"But there was an occupying army of relief workers [in Oklahoma, after the tornados,] led by local first responders, exhausted but still humping it a week after the storm, church groups from all over the country -- funny how you don't see organized groups of secular humanists giving out hot meals -- and there in the middle of it all, with a purposeful military swagger, were the volunteers from Team Rubicon."
I mean, did I personally, give out any hot meals in Oklahoma? No. But I did give some money to the Oklahoma fund set up by the Foundation Beyond Belief, which ultimately raised some $45,000 for Operation USA, and the local food bank.
Why did I give to a charity run by humanists? Because in the past, assholes like Joe Klein have turned disasters into some kind of competition. It's not even enough to stop giving money to religious charities (though I did that long ago). Joe Klein was there with Team Rubicon, which as far as I can tell is a secular organization, but that's apparently not going to be enough to convince Joe that secular people are helping out. I'm not trying to 'win' this 'competition'; I'm not looking for recognition [as a child, I was too much influenced by Charles Emerson Winchester III's views on charity and anonymity]. Or a pat on the back. But I can't take a slap in the face like this without producing an angry blog post. So there.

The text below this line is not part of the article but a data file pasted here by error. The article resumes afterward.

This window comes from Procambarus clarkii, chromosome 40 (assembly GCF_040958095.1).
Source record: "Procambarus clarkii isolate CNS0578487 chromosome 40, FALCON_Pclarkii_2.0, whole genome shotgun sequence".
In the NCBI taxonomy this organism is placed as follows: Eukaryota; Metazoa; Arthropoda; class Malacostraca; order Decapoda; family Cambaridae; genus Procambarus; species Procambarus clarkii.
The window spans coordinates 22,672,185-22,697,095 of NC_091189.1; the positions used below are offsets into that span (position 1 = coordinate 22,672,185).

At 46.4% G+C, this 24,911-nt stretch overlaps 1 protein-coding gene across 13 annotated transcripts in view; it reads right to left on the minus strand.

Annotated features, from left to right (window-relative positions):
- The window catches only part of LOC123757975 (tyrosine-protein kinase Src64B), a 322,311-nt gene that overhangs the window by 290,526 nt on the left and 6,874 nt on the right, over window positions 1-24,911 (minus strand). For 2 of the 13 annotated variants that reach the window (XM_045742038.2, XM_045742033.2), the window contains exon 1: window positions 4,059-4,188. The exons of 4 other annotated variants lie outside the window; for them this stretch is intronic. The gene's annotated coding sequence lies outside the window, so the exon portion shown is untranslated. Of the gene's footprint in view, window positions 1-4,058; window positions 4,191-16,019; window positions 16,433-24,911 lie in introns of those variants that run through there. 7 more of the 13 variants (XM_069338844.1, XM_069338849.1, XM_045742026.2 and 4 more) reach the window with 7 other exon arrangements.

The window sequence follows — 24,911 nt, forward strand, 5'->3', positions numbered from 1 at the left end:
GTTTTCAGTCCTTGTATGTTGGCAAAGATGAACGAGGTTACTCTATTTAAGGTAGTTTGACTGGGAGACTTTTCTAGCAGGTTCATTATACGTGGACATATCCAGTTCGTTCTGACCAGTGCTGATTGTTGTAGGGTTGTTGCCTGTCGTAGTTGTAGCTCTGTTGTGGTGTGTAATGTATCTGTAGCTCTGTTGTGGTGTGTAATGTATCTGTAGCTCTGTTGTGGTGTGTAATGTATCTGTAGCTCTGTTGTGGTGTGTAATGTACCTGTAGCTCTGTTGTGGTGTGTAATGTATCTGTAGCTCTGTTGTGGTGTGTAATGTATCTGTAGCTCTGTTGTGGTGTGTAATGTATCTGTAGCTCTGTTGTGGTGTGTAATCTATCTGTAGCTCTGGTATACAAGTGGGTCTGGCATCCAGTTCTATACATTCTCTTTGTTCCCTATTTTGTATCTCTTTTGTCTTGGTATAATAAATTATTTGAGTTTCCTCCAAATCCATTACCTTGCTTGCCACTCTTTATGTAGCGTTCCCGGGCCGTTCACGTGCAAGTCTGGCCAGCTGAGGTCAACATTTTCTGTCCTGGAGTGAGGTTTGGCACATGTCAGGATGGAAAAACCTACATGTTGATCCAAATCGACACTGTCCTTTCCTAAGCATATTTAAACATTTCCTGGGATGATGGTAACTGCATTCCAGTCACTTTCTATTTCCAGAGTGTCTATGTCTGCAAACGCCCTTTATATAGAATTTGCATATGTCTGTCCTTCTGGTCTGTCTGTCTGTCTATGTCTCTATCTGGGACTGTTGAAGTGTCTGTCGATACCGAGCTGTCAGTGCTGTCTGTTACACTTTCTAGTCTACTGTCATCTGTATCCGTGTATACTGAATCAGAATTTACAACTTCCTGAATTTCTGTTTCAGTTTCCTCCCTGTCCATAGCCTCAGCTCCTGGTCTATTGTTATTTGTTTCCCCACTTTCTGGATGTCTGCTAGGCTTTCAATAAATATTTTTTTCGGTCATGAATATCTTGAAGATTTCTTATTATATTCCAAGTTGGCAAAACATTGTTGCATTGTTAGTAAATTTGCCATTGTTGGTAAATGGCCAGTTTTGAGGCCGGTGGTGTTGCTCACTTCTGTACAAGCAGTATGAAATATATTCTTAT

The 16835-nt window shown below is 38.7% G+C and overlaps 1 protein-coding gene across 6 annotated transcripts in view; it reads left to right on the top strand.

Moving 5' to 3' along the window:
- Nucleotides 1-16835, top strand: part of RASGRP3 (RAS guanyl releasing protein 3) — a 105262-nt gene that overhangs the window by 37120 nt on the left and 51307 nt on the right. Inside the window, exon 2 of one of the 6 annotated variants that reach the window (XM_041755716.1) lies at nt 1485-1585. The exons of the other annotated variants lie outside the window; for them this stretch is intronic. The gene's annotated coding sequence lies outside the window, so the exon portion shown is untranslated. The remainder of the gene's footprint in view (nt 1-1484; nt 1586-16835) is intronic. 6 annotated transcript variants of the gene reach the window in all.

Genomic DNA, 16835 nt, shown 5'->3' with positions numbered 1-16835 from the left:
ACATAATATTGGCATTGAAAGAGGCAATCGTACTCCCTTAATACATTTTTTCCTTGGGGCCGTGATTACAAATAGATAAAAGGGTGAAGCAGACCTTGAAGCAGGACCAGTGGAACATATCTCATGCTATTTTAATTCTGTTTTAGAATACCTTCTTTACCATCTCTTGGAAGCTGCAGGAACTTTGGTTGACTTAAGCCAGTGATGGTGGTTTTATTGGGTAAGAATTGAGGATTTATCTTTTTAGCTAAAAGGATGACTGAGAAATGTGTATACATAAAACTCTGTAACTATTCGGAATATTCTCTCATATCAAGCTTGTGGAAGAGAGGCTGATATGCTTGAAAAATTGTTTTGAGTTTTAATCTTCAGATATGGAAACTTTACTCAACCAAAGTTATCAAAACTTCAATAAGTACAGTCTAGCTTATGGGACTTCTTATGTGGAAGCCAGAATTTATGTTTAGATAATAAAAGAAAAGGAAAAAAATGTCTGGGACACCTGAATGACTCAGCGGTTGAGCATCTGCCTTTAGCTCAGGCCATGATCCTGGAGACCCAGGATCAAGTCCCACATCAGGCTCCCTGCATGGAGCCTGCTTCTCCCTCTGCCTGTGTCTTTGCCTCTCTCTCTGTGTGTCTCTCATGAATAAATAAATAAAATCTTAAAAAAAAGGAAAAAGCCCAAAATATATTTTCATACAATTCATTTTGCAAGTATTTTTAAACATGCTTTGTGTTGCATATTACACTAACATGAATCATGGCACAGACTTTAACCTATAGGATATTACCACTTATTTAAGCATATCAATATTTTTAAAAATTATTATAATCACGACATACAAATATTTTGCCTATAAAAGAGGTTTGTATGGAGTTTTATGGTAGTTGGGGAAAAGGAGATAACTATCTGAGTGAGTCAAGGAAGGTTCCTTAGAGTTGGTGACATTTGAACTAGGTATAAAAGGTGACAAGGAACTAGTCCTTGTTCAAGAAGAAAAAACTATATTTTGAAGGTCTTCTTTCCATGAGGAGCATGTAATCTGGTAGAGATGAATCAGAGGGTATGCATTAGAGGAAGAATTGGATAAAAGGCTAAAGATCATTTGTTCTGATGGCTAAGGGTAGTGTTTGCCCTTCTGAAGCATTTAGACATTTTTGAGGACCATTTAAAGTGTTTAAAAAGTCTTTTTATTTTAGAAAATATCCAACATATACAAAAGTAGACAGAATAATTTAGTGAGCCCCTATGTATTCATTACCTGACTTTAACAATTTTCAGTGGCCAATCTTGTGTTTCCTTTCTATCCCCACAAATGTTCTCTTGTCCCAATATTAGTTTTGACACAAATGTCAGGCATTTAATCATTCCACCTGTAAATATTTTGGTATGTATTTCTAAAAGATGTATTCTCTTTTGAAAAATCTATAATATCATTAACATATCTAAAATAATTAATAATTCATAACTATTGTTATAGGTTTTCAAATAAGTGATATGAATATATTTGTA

Fortunately, the Friendly Atheist has already done a fantastic job tracking down information about the contributions of local and national secular groups after the Oklahoma disaster, including the giving out of meals of an unknown temperature, in partnership with Panera and Krispy Kreme. Funny how you don't see religious restaurants giving out food.